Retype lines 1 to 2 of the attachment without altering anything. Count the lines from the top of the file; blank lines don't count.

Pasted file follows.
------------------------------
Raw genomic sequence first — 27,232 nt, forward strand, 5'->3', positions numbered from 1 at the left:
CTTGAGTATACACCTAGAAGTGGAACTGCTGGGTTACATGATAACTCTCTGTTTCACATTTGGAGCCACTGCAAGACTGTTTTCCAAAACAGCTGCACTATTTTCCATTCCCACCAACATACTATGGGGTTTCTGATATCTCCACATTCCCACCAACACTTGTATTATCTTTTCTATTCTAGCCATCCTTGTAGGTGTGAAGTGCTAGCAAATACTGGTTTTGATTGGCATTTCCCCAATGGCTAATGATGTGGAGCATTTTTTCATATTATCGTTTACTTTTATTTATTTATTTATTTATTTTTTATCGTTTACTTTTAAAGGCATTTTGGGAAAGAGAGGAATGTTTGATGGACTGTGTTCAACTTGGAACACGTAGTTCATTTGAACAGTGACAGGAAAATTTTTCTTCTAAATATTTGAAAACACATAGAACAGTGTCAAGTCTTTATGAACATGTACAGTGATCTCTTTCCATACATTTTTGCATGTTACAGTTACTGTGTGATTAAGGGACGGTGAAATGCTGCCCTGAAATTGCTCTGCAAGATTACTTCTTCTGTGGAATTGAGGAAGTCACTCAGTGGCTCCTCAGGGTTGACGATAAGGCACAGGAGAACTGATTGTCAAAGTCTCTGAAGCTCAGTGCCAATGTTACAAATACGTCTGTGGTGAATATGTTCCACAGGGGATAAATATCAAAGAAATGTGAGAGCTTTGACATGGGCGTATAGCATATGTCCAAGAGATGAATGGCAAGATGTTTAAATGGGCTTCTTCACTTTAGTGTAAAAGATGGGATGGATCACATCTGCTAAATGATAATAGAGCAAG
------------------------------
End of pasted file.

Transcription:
Raw genomic sequence first — 27,232 nt, forward strand, 5'->3', positions numbered from 1 at the left:
CTTGAGTATACACCTAGAAGTGGAACTGCTGGGTTACATGATAACTCTCTGTTTCACATTTGGAGCCACTGCAAGACTGTTTTCCAAAACAGCTGCACTATTTTCCATTCCCACCAACATACTATGGGGTTTCTGATATCTCCACATTCCCACCAACACTTGTATTATCTTTTCTATTCTAGCCATCCTTGTAGGTGTGAAGTGCTAGCAAATACTGGTTTTGATTGGCATTTCCCCAATGGCTAATGATGTGGAGCATTTTTTCATATTATCGTTTACTTTTATTTATTTATTTATTTATTTTTTATCGTTTACTTTTAAAGGCATTTTGGGAAAGAGAGGAATGTTTGATGGACTGTGTTCAACTTGGAACACGTAGTTCATTTGAACAGTGACAGGAAAATTTTTCTTCTAAATATTTGAAAACACATAGAACAGTGTCAAGTCTTTATGAACATGTACAGTGATCTCTTTCCATACATTTTTGCATGTTACAGTTACTGTGTGATTAAGGGACGGTGAAATGCTGCCCTGAAATTGCTCTGCAAGATTACTTCTTCTGTGGAATTGAGGAAGTCACTCAGTGGCTCCTCAGGGTTGACGATAAGGCACAGGAGAACTGATTGTCAAAGTCTCTGAAGCTCAGTGCCAATGTTACAAATACGTCTGTGGTGAATATGTTCCACAGGGGATAAATATCAAAGAAATGTGAGAGCTTTGACATGGGCGTATAGCATATGTCCAAGAGATGAATGGCAAGATGTTTAAATGGGCTTCTTCACTTTAGTGTAAAAGATGGGATGGATCACATCTGCTAAATGATAATAGAGCAAG